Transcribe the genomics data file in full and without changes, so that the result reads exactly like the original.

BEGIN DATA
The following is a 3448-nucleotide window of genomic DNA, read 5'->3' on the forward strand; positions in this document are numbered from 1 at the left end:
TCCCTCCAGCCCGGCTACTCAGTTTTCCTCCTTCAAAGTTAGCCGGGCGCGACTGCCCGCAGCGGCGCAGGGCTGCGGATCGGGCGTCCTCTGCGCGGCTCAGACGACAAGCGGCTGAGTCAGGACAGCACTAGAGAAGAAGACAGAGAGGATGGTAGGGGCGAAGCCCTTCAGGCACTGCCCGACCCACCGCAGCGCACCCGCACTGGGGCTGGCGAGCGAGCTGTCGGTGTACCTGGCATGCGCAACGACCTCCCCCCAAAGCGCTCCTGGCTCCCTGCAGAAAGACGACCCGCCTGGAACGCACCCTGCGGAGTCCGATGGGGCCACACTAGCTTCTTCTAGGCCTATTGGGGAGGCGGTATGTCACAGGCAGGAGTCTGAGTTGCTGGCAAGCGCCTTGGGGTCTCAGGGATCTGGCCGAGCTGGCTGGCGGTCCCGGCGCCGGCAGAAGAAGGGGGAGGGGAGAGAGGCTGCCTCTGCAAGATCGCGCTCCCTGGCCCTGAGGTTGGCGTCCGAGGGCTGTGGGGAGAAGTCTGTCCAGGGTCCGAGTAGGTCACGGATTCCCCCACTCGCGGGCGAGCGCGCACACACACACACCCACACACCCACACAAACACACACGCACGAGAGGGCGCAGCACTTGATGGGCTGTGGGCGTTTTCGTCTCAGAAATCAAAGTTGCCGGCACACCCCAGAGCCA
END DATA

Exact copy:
The following is a 3448-nucleotide window of genomic DNA, read 5'->3' on the forward strand; positions in this document are numbered from 1 at the left end:
TCCCTCCAGCCCGGCTACTCAGTTTTCCTCCTTCAAAGTTAGCCGGGCGCGACTGCCCGCAGCGGCGCAGGGCTGCGGATCGGGCGTCCTCTGCGCGGCTCAGACGACAAGCGGCTGAGTCAGGACAGCACTAGAGAAGAAGACAGAGAGGATGGTAGGGGCGAAGCCCTTCAGGCACTGCCCGACCCACCGCAGCGCACCCGCACTGGGGCTGGCGAGCGAGCTGTCGGTGTACCTGGCATGCGCAACGACCTCCCCCCAAAGCGCTCCTGGCTCCCTGCAGAAAGACGACCCGCCTGGAACGCACCCTGCGGAGTCCGATGGGGCCACACTAGCTTCTTCTAGGCCTATTGGGGAGGCGGTATGTCACAGGCAGGAGTCTGAGTTGCTGGCAAGCGCCTTGGGGTCTCAGGGATCTGGCCGAGCTGGCTGGCGGTCCCGGCGCCGGCAGAAGAAGGGGGAGGGGAGAGAGGCTGCCTCTGCAAGATCGCGCTCCCTGGCCCTGAGGTTGGCGTCCGAGGGCTGTGGGGAGAAGTCTGTCCAGGGTCCGAGTAGGTCACGGATTCCCCCACTCGCGGGCGAGCGCGCACACACACACACCCACACACCCACACAAACACACACGCACGAGAGGGCGCAGCACTTGATGGGCTGTGGGCGTTTTCGTCTCAGAAATCAAAGTTGCCGGCACACCCCAGAGCCA